5 Common Questions and Answers About Using Medical Marijuana

We’re going to assume you know almost nothing about medical marijuana and focus on the real basics of the drug, what it does and how a California medical marijuana card might benefit you. Medical marijuana isn’t for everyone, so before using it, you should know what you’re using and how to use it.

What Is Marijuana?

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Medical marijuana is nothing more than a plant

This may seem simple, and on a basic level, everyone knows what marijuana is. However, on a factual level, far fewer people know exactly what it is. This commonly leads to the drug being demonized even though countless studies have shown that there are health benefits of using the MMJ in moderation. Marijuana is, by far, the most used recreational drug in the United States.

First things first, medical marijuana is nothing more than a plant. The drug is made of the shredded leaves and sometimes flowers of the cannabis sativa plant. Whatever strain or whatever form of cannabis someone uses, they are all psychoactive, which means they are mind-altering. The plant is made up of hundreds of chemicals, but the most powerful one is called tetrahydrocannabinol (THC). When consuming marijuana, THC has the biggest impact on your brain.

How Do You Use Medical Marijuana?

For the majority of users, marijuana is consumed through rolling loose leaves into a medical marijuana cigarette called a joint. Joints are sometimes mixed with tobacco to cut the intensity of the weed. Others prefer to use a bong, which is a large water pipe that heats the drug into smoke, which is then inhaled. Vaporizers are another common form of medical marijuana consumption that works as mini bongs. With the legalization of medical marijuana and your CA weed card, there have been numerous forms of consumption methods introduced, including edibles, oils, drinks and more.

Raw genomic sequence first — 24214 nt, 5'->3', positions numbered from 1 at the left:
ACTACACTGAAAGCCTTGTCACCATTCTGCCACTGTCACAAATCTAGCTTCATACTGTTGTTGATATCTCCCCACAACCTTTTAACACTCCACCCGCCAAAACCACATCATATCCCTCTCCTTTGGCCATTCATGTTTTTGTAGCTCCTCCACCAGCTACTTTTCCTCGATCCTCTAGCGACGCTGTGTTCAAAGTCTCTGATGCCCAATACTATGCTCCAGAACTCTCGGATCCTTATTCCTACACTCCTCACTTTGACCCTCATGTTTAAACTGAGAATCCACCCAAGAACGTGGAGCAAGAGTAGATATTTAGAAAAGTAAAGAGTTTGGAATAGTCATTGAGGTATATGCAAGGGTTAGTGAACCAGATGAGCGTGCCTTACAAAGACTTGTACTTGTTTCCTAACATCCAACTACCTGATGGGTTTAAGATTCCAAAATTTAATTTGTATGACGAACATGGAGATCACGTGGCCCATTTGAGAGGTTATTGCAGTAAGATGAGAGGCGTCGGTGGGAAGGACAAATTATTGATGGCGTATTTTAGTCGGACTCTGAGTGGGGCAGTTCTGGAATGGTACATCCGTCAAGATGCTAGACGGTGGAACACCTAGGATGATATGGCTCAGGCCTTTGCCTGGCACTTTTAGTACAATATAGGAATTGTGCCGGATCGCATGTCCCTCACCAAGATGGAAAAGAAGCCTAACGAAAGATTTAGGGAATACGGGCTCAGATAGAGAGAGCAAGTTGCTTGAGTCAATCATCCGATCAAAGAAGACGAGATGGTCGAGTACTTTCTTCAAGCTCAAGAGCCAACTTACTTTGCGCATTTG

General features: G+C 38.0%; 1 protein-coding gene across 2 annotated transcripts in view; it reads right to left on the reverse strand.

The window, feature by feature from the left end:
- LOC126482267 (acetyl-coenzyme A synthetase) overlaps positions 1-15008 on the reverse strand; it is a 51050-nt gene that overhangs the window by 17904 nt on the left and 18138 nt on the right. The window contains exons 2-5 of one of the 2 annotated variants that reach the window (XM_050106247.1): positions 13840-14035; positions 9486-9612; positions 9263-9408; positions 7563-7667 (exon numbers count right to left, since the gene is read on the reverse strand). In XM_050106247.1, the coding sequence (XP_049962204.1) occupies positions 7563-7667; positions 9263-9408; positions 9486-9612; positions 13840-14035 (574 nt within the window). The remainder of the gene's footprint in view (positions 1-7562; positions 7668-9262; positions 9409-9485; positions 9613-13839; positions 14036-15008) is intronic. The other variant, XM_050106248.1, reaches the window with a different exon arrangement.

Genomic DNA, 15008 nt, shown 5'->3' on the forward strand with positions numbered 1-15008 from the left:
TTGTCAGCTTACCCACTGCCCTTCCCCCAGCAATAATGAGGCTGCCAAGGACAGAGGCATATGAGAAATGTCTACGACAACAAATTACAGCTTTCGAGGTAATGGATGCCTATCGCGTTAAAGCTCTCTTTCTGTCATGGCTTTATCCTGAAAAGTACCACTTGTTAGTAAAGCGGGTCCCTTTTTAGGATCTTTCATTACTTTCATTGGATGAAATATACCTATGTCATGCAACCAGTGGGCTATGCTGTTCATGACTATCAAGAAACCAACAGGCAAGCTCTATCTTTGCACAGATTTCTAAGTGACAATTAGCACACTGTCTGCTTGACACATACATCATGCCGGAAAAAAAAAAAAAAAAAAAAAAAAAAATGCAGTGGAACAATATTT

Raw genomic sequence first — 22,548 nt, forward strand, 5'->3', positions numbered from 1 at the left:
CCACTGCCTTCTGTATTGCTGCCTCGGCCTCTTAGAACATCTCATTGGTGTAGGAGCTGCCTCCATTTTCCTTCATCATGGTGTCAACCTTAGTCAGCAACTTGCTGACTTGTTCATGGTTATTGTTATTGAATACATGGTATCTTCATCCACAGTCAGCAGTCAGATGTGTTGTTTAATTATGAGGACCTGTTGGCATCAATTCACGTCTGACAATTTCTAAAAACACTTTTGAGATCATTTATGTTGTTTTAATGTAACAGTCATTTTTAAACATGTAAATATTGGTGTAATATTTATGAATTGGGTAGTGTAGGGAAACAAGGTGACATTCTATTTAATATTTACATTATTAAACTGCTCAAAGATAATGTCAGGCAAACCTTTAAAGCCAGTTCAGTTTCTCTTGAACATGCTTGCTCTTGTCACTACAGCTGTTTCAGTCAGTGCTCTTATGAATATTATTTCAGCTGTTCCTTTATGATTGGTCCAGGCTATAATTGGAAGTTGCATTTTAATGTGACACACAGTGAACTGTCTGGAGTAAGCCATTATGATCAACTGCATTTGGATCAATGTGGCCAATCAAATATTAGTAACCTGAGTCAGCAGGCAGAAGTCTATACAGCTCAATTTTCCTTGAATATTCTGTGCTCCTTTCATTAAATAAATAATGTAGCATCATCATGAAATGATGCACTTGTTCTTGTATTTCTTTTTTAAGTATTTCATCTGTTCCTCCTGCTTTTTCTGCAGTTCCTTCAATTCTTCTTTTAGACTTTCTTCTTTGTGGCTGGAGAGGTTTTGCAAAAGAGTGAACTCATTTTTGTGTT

What Is the Common Medical Marijuana Lingo?

There are numerous terms that you might hear people use to describe medical marijuana, and the list is ever growing. Here’s a short list of the most common terms and exactly what they mean.

  • Joint: A rolled cigarette-like way to consume medical marijuana
  • Bong: A water pipe that allows you to inhale weed
  • Blunt: A hollowed-out cigar where the tobacco is removed and replaced with marijuana
  • Hash: Medical marijuana mixed with tobacco

The most common nicknames for marijuana include weed, pot, reefer, grass, dope, Mary Jane, ganja, herb, chronic, boom and skunk.

What Is Being High Really Like?

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At its height, medical marijuana will give you a feeling of introspective dreaminess.*

If you’ve never experienced a medical marijuana high, you might associate it with films and TV shows that depict the effects of marijuana. When you consume medical marijuana in moderation, the most common effects are a heightened sense of well-being and euphoria. You’ll find yourself talking a lot more and, inevitably, laughing a lot more as well. At its height, the high will give you a feeling of introspective dreaminess, which will eventually tail off into sleepiness and then, most likely, sleep. You’ll also experience feelings of exaggerated emotional and physical sensitivity and strong feelings of camaraderie if you are in a group setting.

The drug will also have a direct impact on your speech patterns, which will be slower. Your ability to carry out a conversation will be impaired as a result of this. Weed also affects your short-term memory. The typical high from marijuana lasts for around two hours but can last for as long as 12 hours if you overindulge.